The Platinum Pro club gives those at the very top of the game a modest but guaranteed source of reliable income. It’s what guarantees them the ability to dedicate themselves fully to Magic for the next year and know that they will be compensated for it.

What does this do for the game?

There are only 30+ Platinum Pros but there are many others who spend all of their time and energy trying to join that club. Players fly all around the world trying to squeeze in one or two more events just for the chance to get those last couple of points needed to cross over into Platinum status. We get big name players at big events that we can watch covered live from all over the planet. Well, sometimes anyway, since Wizards has cut back on Grand Prix coverage now too.

Those players spend all day or all week analyzing formats, building decks, playtesting. They write set reviews, they stream, they publish deck lists, they do draft videos. They create content. Every. Day. Content that we love and can’t get enough of. Will players still create content even if they aren’t chasing a pro player status? Yes. Will they create as much content? No. Will as many players participate? No. The community will survive, but it won’t thrive. And that’s not good enough. We shouldn’t settle for the lack of vision demonstrated by Wizards of the Coast (or Hasbro).

Replacing a guaranteed source of steady income with a single high stakes tournament at the end of the year is laughable. A professional player would be essentially gambling on their ability to spike a single tournament in order to make a decent living for the entire year. Adding this kind of variance to someone’s income stream is unacceptable. ‘But gamers love to play things for stakes! Gamers gonna game right?’ Sure, but not with their livelihood.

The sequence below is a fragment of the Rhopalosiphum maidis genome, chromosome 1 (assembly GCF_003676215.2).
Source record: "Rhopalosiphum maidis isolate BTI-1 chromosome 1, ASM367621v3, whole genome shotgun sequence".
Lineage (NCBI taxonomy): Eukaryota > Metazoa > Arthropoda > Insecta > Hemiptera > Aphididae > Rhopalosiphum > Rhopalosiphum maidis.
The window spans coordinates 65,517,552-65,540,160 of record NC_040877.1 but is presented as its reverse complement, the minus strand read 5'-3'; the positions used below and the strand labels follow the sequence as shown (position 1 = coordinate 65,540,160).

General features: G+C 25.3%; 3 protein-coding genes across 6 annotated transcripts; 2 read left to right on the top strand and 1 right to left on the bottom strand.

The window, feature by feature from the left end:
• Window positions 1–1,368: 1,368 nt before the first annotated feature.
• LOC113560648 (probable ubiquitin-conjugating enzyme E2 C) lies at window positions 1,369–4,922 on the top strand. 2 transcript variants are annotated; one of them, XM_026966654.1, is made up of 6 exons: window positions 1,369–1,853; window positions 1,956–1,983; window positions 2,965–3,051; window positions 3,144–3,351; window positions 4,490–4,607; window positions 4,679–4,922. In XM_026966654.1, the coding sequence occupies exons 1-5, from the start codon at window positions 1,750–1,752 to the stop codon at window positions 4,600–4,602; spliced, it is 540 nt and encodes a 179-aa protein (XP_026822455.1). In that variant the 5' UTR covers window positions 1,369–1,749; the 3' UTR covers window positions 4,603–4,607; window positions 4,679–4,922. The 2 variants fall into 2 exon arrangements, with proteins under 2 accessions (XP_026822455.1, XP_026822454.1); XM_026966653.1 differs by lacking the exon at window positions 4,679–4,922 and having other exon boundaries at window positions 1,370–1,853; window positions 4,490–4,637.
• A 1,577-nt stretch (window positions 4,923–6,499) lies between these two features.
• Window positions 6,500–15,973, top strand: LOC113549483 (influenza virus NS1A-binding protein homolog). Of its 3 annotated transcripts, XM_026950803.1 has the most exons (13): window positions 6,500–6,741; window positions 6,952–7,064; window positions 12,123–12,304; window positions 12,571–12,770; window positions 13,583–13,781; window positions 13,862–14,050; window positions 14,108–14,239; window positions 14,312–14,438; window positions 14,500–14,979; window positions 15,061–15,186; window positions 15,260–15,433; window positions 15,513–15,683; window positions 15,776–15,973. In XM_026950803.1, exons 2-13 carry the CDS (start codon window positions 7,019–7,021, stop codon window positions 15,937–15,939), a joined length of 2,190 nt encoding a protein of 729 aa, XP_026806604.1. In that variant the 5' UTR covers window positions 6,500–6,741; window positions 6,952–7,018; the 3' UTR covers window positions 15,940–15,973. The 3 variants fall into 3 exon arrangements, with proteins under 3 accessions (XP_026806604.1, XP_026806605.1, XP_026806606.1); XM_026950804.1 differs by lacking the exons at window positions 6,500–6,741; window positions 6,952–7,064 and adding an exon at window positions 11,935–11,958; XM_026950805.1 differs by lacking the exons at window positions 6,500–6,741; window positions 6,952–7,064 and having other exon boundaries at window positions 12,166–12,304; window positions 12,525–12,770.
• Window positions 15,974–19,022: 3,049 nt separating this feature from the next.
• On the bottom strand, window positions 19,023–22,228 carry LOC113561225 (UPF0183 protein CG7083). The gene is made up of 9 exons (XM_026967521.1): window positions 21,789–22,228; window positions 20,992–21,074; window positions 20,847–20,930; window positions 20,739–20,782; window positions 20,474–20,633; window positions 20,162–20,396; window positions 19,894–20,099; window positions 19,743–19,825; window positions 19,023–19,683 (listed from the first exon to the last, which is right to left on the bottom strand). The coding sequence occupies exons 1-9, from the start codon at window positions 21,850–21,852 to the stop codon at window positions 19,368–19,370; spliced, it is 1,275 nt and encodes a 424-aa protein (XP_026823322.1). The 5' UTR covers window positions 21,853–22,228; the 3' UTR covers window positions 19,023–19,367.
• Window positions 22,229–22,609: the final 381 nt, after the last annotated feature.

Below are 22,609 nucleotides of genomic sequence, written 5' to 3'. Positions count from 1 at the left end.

This is only the latest in a long line of poor strategic decisions from Wizards. Grand Prix prize pools that have been stagnant for a decade. A Magic Online digital product that is embarrassing and left to suffer without proper investment or leadership or both. The reduction of Grand Prix coverage even in the face of tremendous growth in its audience.

It’s amazing to me that Wizards of the Coast claims that the community is at the center of everything that they do but then they come out with an announcement like the one we saw this weekend. Do they really think they were doing what was in the best interest of supporting these pro players? Are they that misguided or do they think that we are that stupid? I don’t know which one is worse but either makes me doubt their ability to act as stewards of our great game.

I don’t know who was behind the proposed changes or what their motivations were. I wish we could get more clarity on that. I do know that it scares me for the direction that Magic is headed. Given the consistent growth year after year and an increasing player base with the release of each new set I would’ve thought that we’d be investing more in the brand, not less.

The pros entertain us. The pros motivate us. The pros teach us. The pros are the face of this game and they deserve to be compensated. Professional players invest so much of themselves in this game and it’s about time that Wizards of the Coast steps up their commitment to investing in them too.

P.S. There’s a Facebook group that has been started in support of pro player compensation. Please join in on the conversation there: